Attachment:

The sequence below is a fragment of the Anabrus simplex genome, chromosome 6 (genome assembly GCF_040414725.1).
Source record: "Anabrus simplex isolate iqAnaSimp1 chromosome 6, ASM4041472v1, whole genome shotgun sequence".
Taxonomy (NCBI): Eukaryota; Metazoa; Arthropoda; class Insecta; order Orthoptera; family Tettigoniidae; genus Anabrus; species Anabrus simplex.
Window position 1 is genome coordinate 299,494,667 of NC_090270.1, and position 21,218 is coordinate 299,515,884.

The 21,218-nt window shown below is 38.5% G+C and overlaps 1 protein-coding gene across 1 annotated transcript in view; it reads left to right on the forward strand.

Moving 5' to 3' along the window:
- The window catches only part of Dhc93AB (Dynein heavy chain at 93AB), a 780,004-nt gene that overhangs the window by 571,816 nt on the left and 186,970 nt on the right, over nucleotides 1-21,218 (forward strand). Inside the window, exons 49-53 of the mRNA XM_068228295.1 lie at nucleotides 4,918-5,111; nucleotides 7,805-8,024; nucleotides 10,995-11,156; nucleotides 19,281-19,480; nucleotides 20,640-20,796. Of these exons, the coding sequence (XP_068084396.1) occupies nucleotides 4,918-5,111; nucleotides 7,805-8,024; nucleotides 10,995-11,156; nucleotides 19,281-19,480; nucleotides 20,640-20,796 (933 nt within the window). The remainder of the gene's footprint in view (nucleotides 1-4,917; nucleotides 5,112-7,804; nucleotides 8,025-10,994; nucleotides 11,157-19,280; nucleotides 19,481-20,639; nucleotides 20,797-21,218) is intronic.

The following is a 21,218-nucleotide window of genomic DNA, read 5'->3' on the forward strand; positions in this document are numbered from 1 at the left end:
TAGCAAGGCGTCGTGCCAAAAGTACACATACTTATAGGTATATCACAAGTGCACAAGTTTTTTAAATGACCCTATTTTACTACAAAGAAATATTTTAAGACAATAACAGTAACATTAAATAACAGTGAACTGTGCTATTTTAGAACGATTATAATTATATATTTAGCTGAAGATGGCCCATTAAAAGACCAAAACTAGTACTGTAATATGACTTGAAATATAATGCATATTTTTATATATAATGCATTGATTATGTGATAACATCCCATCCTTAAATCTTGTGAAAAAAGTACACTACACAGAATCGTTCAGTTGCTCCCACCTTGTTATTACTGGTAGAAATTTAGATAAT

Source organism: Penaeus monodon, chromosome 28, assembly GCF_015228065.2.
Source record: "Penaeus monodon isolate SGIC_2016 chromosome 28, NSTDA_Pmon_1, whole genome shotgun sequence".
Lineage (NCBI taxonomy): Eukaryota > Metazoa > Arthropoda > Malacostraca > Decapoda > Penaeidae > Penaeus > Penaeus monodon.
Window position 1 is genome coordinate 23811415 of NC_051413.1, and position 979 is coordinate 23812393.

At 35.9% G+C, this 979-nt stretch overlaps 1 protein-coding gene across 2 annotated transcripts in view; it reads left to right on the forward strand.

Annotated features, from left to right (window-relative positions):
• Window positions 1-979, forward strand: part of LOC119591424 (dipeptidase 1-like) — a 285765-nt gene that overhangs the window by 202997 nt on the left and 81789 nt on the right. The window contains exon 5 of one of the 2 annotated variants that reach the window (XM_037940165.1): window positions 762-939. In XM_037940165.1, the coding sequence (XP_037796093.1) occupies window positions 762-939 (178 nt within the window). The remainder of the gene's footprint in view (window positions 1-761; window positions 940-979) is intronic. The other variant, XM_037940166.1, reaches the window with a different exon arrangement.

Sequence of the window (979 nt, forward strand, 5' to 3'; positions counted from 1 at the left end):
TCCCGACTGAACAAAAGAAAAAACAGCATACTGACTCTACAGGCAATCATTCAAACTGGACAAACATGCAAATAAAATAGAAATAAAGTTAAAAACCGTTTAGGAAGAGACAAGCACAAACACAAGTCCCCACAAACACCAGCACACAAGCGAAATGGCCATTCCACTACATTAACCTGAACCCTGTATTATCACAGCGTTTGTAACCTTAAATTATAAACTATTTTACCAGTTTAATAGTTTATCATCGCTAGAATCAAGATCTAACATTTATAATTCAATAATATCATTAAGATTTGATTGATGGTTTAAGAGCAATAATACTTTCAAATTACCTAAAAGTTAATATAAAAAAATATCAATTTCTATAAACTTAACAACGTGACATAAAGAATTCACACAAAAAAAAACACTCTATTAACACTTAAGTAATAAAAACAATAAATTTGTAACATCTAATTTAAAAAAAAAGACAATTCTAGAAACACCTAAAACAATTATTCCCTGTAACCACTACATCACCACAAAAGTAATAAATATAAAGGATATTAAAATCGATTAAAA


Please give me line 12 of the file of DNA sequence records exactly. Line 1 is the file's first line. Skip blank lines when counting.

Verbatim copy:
Lineage (NCBI taxonomy): Eukaryota > Metazoa > Arthropoda > Malacostraca > Decapoda > Penaeidae > Penaeus > Penaeus monodon.